In Minnesota Lakes, An Alarming Mystery

Hundreds of Deformed Frogs Pose Environmental Warning

By William Souder
Special to The Washington Post
Monday, September 30, 1996 ; Page A01

On Aug. 8, 1995, teacher Cindy Reinitz took a group of her middle-school students on a field trip to a farm in the town of Henderson in south-central Minnesota. As they walked along, the kids started chasing frogs. Jeff Fish, a red-haired, freckle-faced 13-year-old, caught the first one that didn't look right.

"When I picked him up I saw that he was missing his right hind leg," said Jeff. "My first instinct was that a predator had bitten it off. But I looked him over for sores or scars and I didn't see any so I showed him to the teacher."

As Reinitz examined the amphibian, a girl brought over another frog, this one with a withered hind leg. Then another. All told that morning, the class caught 22 frogs, 11 of which had deformed hind legs. "I think the kids got kind of scared," said Reinitz. "They immediately started asking me what the cancer rate was in the area."

Shaken, Reinitz alerted a local wildlife biologist and the frogs eventually were reported to the Minnesota Pollution Control Agency in St. Paul. It would be the first of many such reports the agency would receive in the coming months.

Deformed frogs have now been found at more than 100 sites in 54 of Minnesota's 87 counties, and researchers here believe they're everywhere in the state. Deformed frogs have also turned up across Wisconsin and in the St. Lawrence River Valley in Quebec.

Last week, as Minnesota's frogs began heading for their wintering locations on the bottoms of deep lakes and rivers, where they rest atop one another in large piles,the Environmental Protection Agency convened a conference of scientists in Duluth. Val Beasley, a professor of veterinary medicine at the University of Illinois, told the group of more than 60 researchers what they all already seemed to be thinking.

"Are we concerned about the animals as a monitor of conditions that would cause us concern for humans?" Beasley asked. "Or are we worried about the animals in and of themselves? I think the answer is that we're worried about both."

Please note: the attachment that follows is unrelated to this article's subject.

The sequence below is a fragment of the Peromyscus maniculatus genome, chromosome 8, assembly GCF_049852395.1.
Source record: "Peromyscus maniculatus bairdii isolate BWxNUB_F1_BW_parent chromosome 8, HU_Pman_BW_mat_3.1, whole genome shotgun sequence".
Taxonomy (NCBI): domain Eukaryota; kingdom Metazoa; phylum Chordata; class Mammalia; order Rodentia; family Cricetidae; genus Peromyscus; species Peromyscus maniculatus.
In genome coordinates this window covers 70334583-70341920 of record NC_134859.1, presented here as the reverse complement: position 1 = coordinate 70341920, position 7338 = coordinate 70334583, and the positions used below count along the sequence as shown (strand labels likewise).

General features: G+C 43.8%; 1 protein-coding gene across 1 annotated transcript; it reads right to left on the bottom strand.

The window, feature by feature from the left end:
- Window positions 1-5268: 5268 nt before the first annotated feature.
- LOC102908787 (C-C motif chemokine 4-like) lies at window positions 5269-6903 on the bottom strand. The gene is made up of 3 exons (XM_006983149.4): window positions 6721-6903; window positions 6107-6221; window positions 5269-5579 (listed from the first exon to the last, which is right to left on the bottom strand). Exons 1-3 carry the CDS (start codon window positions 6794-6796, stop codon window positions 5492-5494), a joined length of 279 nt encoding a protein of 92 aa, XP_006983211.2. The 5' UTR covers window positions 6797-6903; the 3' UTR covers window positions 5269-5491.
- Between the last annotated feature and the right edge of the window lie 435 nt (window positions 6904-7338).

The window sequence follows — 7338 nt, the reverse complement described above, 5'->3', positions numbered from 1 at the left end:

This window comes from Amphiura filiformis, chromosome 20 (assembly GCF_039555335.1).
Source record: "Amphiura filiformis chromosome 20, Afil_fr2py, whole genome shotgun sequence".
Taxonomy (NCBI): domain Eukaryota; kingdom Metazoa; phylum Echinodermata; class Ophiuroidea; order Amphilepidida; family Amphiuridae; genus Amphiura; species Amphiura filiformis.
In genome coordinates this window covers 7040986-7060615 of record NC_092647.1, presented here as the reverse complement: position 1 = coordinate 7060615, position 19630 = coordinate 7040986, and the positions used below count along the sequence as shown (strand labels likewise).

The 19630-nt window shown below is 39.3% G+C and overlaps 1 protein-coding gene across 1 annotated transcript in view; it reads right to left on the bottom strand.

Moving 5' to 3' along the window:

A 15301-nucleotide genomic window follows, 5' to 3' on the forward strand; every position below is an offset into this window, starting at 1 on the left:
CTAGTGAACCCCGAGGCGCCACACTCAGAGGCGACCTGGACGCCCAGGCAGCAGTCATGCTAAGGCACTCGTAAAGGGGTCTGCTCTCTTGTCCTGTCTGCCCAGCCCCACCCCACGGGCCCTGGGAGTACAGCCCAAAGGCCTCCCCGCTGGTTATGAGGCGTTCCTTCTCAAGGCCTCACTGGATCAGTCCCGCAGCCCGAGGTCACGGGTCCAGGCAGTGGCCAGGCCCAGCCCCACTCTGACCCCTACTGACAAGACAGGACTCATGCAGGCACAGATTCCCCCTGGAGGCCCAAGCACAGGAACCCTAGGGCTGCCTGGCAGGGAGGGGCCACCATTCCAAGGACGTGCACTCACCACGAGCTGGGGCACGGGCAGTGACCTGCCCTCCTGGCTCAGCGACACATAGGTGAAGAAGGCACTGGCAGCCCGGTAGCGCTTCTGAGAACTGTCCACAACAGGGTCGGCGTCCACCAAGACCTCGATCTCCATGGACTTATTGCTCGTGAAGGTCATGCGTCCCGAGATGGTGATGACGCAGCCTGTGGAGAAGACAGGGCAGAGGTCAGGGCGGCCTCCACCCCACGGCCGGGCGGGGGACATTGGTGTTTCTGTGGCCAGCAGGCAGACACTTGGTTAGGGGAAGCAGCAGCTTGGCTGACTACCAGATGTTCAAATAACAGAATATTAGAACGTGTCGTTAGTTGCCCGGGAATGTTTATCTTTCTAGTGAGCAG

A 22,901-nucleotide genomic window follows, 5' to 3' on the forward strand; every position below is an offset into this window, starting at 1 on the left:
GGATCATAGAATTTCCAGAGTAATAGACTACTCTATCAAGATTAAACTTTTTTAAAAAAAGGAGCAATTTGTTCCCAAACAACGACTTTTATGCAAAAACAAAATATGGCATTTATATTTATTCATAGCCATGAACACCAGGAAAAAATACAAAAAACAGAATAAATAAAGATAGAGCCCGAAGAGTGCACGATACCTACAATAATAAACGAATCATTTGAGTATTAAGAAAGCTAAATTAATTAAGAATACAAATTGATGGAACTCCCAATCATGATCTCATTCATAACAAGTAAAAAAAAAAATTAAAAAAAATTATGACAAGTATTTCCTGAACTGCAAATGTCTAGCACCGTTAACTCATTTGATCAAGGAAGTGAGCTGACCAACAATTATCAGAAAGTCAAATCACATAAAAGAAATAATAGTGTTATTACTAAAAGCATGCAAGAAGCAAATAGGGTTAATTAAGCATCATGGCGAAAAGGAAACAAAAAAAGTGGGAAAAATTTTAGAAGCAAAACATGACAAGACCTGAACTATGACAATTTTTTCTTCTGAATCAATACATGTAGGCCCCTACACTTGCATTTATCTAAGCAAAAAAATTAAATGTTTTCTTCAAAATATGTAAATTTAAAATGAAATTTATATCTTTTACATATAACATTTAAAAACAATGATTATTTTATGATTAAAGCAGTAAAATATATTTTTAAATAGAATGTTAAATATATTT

Joe Tietge, the EPA research biologist who organized the conference, said he was unsure how to label the problem just yet. "It's certainly safe to say it's an environmental problem," he said. "It's just not normal to see deformed animals."

Nor is it pleasant. Scientists at last week's conference were appalled at the graphic evidence presented to them -- most notably by photographs of hideously deformed frogs shown by David Hoppe, a herpetologist from the University of Minnesota's Morris campus. Hoppe is a member of a research team from the university and the pollution agency that received an emergency grant of $123,000 from the Minnesota legislature to study the frog problem this past summer.

The team, which could scarcely keep up with the reports pouring in from all over the state, found frogs with missing legs, extra legs, misshapen legs, paralyzed legs that stuck out from the body at odd places, legs that were webbed together with extra skin, legs that were fused to the body, legs that split into two half-way down. They also found frogs with missing eyes. One memorable specimen was a one-eyed frog that turned out to have the second eye growing inside its throat.

Hoppe's most important find was at a site in Crow Wing County, in the heart of Minnesota's most popular lake vacation district. In a small, seemingly pristine lake, Hoppe found abnormalities in five species of frogs and one toad. Significantly, the mink frog, the species with the highest incidence of deformity at around 50 percent of the total, is the species that spends the most time in the water. American toads and wood frogs, which were the least aquatic species, had rates of deformity under 5 percent.

"Mink frogs are rarely more than a jump away from the water," said Hoppe, "and as tadpoles they don't metamorphose until their second year. What I found at this site was a really gross-looking batch of mink frogs."

Hoppe brought one back to his laboratory in Morris -- a mink frog his students nicknamed "Scrunch" because its hind legs were nothing but a tangle of flesh festooned with clusters of feet and toes. Despite perfect conditions and careful hand feeding, the frog died within two weeks.

The same will happen to virtually all of Minnesota's deformed frogs, which turn up in smaller and smaller numbers as the season progresses. Frogs with compromised limbs cannot feed themselves or escape from predators. Hoppe said it's rare to find an adult frog with a substantial limb abnormality.

In the meantime, Hoppe concedes that nobody knows what to tell people in Minnesota who want to know what all this might mean to them.